Greece’s manufacturing slump worsened in June as uncertainty ahead of a crucial general election that month weighed on business activity, leading to sharp drops in production and employment, a survey showed on Monday.
Debt-laden Greece is mired in recession with recovery not seen before 2014. Political deadlock after a May 6 vote led to a repeat election on June 17 amid heightened worries over the country’s future in the euro zone.
Markit’s manufacturing purchasing managers’ Index (PMI) for Greece dropped to 40.1 points in June from 43.1 in May, its weakest reading since February’s record low of 37.7 points and well below the 50 mark that divides growth from contraction.
“Whether the formation of the new coalition government helps to improve confidence remains to be seen,» said Markit senior economist Paul Smith.
“There can be no doubting that fundamental problems facing manufacturers – and for that matter the Greek economy as a whole – are inevitably going to take a long time to solve,» he said.
Weak domestic demand continued to weigh on order books with new export business declining at the sharpest rate in over two years as the global economy slowed.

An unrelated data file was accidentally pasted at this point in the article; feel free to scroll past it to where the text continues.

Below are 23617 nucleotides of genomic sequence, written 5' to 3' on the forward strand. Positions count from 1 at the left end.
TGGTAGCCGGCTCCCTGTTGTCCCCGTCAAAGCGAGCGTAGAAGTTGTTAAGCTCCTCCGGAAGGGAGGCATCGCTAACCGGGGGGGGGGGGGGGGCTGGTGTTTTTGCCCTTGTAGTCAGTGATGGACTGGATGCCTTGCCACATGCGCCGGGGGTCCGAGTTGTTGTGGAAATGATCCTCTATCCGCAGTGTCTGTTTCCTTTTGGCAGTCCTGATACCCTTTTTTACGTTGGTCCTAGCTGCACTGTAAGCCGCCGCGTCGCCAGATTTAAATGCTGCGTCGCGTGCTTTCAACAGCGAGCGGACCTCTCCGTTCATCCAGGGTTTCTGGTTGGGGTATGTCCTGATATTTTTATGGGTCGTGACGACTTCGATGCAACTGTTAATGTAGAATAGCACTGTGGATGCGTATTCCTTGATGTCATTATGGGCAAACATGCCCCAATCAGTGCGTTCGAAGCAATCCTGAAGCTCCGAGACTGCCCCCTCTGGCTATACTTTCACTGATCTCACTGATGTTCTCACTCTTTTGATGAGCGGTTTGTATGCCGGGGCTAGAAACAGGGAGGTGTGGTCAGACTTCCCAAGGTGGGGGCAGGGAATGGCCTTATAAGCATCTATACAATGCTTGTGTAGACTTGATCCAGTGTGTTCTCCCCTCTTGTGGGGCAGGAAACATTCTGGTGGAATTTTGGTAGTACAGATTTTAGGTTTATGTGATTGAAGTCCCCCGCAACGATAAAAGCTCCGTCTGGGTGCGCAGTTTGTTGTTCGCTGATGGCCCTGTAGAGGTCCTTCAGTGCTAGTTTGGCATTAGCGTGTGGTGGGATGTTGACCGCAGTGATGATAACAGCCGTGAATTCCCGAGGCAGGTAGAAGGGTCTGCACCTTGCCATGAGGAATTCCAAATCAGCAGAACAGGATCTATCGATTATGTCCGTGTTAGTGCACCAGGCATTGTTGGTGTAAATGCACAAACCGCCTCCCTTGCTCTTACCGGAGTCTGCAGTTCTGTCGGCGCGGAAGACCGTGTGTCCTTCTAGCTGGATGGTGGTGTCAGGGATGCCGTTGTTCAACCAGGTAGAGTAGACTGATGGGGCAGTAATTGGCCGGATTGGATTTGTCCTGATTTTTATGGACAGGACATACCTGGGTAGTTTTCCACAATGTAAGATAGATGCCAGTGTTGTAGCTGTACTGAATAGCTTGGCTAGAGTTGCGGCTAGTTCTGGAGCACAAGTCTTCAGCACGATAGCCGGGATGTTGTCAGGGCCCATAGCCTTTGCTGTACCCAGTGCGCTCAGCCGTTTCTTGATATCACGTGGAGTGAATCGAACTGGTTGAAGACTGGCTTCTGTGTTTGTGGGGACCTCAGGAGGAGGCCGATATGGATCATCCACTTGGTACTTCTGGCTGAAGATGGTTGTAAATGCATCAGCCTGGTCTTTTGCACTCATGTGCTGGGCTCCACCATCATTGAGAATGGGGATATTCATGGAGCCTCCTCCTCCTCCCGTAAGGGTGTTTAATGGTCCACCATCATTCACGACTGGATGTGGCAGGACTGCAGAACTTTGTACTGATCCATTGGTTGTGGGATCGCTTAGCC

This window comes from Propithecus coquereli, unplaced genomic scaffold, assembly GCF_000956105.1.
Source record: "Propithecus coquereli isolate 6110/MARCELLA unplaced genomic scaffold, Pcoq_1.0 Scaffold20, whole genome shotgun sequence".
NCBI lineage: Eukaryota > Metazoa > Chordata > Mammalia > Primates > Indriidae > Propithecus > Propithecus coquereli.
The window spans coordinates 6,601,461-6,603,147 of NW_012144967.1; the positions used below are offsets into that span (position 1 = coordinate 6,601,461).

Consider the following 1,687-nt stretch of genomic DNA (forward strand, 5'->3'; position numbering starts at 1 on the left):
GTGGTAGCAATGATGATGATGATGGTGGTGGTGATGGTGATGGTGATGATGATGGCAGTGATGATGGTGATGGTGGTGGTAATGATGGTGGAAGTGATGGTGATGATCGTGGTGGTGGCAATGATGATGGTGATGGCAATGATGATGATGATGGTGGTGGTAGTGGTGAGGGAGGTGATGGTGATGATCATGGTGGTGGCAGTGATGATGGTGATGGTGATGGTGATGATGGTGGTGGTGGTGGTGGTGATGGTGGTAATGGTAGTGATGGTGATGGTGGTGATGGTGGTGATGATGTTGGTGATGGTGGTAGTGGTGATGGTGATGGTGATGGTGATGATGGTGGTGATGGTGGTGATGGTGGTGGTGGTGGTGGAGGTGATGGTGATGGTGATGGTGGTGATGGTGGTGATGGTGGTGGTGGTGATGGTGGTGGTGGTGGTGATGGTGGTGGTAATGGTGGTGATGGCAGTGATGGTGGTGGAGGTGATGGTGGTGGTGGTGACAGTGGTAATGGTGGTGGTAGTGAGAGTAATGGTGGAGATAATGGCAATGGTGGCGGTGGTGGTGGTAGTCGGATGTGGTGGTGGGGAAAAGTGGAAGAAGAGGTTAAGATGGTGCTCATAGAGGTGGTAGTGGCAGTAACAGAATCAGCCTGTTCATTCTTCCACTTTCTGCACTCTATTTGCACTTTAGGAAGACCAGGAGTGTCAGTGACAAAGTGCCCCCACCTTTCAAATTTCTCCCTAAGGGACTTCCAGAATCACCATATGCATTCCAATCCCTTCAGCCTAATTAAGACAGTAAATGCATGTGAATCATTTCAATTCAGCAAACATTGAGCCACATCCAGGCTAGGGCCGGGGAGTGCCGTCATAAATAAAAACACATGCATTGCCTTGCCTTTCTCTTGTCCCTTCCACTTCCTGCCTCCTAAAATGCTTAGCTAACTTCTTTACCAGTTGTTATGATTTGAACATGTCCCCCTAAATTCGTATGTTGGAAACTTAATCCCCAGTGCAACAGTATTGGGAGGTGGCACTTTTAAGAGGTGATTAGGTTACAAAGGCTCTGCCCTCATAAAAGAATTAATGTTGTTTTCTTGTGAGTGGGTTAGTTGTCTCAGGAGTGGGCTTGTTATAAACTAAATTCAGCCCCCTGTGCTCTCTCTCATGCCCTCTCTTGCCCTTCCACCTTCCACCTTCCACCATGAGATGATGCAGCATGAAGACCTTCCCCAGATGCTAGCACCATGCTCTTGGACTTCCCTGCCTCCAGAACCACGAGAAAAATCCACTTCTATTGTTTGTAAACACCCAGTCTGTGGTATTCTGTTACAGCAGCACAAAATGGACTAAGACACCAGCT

Excess capacity and weak sales forced firms to shed workers again in June and offer discounts to attract demand. The rate of deflation was the steepest in three months.
“Ongoing difficulties accessing finance and demands from suppliers for cash payments were again noted by panelists in June, providing obvious negative implications for purchasing and production,» he said.
Greece’s 215 billion euro economy shrank by an estimated 6.5 percent annual pace in the first quarter. The central bank and the OECD see the recession continuing for a fifth straight year in 2012, projecting a 5 to 5.3 percent slump respectively.
Backlogs of work were down sharply in June with manufacturing firms reducing staffing levels for a 15th month in a row, while also cutting working hours or telling workers to take extended holidays.
Greece’s unemployment rate hit 22.6 percent in the first quarter, highlighting the pain of higher taxes and cuts in salaries and pensions which have suppressed domestic demand.